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Christopher P Ardeljan, Mones S Abu-Asab, Maria Mercedes Campos; Choriocapillaris Loss of Endothelial Polarity and Fenestration May Be Contributing Factors in AMD. Invest. Ophthalmol. Vis. Sci. 2016;57(12):4997.
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© ARVO (1962-2015); The Authors (2016-present)
This study aims to uncover and interpret the ultrastructural abnormalities in the choriocapillaris in AMD. Published ultrastructural reports of AMD are scarce and have not addressed abnormalities in the choriocapillaris and their pathological implications. This study will examine the choriocapillaris of the macular and peripheral regions in AMD patients using electron microscopy, since whether changes exist between the two regions has not been addressed before.
An ultrastructural examination was performed on the choroidal macular and peripheral regions of 7 AMD donors. All of the donors were over 80 years old. The eyes where fixed in formalin, and macular and temporal regions were dissected out separately. The specimens were prepared for transmission electron microscopy as follows: tissues were embedded in epoxy resin, sectioned at 90nm thickness, stained with uranyl acetate and lead citrate, and viewed with a JOEL JM-1010 TEM. Diameters of the choriocapillaris’ vessels adjacent to Bruch’s membrane were measured in the macular and temporal regions.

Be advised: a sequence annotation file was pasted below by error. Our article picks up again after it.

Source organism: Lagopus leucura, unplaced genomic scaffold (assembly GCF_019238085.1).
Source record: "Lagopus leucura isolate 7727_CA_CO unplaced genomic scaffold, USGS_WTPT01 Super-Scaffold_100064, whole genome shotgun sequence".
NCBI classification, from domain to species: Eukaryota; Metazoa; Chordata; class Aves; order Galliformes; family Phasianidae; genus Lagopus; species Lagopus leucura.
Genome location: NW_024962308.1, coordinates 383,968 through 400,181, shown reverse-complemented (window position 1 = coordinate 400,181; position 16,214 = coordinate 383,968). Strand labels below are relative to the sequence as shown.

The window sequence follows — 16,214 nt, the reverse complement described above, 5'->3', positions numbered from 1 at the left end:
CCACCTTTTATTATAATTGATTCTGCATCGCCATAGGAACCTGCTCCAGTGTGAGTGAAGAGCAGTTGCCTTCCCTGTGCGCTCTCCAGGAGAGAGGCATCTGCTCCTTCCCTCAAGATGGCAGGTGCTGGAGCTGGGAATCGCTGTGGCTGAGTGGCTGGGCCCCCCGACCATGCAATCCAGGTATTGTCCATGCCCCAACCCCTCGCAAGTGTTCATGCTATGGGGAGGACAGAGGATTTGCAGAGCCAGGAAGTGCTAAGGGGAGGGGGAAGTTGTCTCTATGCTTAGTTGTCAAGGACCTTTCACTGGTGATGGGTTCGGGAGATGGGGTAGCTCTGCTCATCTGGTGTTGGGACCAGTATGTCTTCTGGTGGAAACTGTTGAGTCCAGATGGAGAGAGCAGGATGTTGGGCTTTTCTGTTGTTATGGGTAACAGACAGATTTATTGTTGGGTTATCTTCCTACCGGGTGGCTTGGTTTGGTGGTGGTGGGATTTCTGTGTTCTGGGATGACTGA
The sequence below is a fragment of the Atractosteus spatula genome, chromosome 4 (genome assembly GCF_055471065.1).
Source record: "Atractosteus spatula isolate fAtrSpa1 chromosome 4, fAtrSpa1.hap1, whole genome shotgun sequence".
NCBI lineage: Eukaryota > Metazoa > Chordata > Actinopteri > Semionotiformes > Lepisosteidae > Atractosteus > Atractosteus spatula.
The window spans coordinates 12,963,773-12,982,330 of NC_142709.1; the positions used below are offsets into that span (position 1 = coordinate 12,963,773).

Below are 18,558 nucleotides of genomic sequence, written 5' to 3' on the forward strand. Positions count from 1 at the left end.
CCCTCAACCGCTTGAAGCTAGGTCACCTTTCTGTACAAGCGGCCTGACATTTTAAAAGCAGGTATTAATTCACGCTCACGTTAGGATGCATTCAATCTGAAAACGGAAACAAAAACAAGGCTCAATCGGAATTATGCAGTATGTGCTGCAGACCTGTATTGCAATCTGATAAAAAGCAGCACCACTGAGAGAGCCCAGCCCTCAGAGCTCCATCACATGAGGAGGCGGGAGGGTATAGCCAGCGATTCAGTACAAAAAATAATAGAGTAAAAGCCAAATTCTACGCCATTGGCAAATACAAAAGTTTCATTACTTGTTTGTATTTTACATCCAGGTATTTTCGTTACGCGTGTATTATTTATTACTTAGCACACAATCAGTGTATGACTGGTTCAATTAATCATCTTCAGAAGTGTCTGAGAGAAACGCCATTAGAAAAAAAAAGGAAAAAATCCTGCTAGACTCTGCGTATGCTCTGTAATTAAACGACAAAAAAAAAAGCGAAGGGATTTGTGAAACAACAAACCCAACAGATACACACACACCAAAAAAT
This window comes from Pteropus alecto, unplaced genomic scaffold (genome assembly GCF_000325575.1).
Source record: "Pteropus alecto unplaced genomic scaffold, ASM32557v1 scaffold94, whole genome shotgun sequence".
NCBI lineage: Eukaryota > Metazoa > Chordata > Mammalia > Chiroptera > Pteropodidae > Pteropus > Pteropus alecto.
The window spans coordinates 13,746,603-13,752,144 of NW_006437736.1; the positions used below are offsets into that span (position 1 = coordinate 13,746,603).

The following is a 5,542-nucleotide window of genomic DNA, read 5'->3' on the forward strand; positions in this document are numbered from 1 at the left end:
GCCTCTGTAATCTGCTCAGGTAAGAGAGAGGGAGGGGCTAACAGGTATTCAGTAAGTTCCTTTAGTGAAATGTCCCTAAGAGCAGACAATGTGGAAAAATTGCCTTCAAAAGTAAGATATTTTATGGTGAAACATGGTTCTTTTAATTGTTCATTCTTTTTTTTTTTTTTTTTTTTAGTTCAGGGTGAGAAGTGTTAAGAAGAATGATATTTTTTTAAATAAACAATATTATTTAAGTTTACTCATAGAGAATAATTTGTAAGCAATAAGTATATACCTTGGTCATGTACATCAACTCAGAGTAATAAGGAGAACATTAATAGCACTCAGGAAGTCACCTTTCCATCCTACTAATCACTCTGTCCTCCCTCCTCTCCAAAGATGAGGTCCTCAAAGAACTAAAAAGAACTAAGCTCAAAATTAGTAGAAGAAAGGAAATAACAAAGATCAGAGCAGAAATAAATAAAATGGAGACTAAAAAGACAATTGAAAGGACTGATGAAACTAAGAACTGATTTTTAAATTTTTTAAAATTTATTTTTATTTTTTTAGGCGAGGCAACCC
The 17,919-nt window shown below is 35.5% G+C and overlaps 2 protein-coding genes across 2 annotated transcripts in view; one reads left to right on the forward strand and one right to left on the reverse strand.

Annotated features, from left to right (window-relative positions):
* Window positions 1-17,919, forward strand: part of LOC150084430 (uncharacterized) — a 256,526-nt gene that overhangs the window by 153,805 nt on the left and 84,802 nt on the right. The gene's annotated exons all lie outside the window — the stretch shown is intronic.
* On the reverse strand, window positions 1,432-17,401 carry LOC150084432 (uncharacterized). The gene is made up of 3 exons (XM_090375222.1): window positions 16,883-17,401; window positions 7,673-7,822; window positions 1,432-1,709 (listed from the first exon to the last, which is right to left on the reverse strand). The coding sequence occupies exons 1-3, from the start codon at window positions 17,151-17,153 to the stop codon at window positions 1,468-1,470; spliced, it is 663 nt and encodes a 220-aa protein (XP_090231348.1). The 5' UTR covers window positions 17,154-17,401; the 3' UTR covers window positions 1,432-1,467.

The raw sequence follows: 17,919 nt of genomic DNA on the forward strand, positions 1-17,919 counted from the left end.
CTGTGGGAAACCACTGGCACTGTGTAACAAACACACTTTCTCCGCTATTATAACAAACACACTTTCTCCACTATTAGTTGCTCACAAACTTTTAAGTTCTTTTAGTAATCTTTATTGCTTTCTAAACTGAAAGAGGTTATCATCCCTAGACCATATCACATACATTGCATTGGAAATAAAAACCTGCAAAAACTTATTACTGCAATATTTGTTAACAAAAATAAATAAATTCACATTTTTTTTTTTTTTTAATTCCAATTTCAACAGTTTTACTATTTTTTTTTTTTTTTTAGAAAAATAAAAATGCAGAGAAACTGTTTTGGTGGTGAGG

Endothelial cells of the choriocapillaris showed loss of fenestration, and anteriorly hypertrophic or complete lack of cytoplasm. Nuclei of endothelial cells were mostly hypertrophic and majority were anteriorly displaced toward Bruch’s membrane side rather than the usual lateral or posterior positions (i.e., loss of normal polarity). Pericytes were degenerate and the basement membranes were scant. Cellular debris was found between the choriocapillaris and Bruch’s membrane. The average diameter of capillaries was within the normal range in both the macula and temporal regions (6.1-7.8 μm).
AMD choriocapillaris showed ultrastructural aberrations that have not been reported before; most significant are endothelial abnormalities such as the loss of polarity of the endothelial cells. Nuclei of normal endothelial cells are usually posteriorly located at the scleral side of the capillary and not anteriorly at the side of Bruch’s membrane. The confluence of a number of ultrastructural aberrations within the choriocapillaris and the accumulation of cellular debris below Bruch’s membrane indicate perfusion abnormalities in AMD. No significant differences in these ultrastructural aberrations or in vessel size were found between the macular and peripheral choroidal regions.
This is an abstract that was submitted for the 2016 ARVO Annual Meeting, held in Seattle, Wash., May 1-5, 2016.
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